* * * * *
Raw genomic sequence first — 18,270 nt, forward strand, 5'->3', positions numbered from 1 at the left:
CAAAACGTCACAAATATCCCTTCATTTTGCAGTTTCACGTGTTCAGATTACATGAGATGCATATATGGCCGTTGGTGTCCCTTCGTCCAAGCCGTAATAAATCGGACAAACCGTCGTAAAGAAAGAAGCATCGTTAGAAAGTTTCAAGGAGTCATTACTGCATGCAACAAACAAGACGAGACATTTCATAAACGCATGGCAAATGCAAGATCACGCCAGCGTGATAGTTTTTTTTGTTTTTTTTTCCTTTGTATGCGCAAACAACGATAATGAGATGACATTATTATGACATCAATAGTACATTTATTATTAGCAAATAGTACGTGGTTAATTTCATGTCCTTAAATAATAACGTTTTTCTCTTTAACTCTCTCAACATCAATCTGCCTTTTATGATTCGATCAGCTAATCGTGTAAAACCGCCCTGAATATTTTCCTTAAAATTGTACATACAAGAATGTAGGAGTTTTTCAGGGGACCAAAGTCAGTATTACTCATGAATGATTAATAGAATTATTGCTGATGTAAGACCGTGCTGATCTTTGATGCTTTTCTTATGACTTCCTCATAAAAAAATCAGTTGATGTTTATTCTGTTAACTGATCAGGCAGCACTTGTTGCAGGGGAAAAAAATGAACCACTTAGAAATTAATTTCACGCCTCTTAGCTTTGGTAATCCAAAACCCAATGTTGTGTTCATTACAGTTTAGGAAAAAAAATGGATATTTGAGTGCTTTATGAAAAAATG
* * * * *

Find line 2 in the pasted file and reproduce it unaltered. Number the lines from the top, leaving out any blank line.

CAAAACGTCACAAATATCCCTTCATTTTGCAGTTTCACGTGTTCAGATTACATGAGATGCATATATGGCCGTTGGTGTCCCTTCGTCCAAGCCGTAATAAATCGGACAAACCGTCGTAAAGAAAGAAGCATCGTTAGAAAGTTTCAAGGAGTCATTACTGCATGCAACAAACAAGACGAGACATTTCATAAACGCATGGCAAATGCAAGATCACGCCAGCGTGATAGTTTTTTTTGTTTTTTTTTCCTTTGTATGCGCAAACAACGATAATGAGATGACATTATTATGACATCAATAGTACATTTATTATTAGCAAATAGTACGTGGTTAATTTCATGTCCTTAAATAATAACGTTTTTCTCTTTAACTCTCTCAACATCAATCTGCCTTTTATGATTCGATCAGCTAATCGTGTAAAACCGCCCTGAATATTTTCCTTAAAATTGTACATACAAGAATGTAGGAGTTTTTCAGGGGACCAAAGTCAGTATTACTCATGAATGATTAATAGAATTATTGCTGATGTAAGACCGTGCTGATCTTTGATGCTTTTCTTATGACTTCCTCATAAAAAAATCAGTTGATGTTTATTCTGTTAACTGATCAGGCAGCACTTGTTGCAGGGGAAAAAAATGAACCACTTAGAAATTAATTTCACGCCTCTTAGCTTTGGTAATCCAAAACCCAATGTTGTGTTCATTACAGTTTAGGAAAAAAAATGGATATTTGAGTGCTTTATGAAAAAATG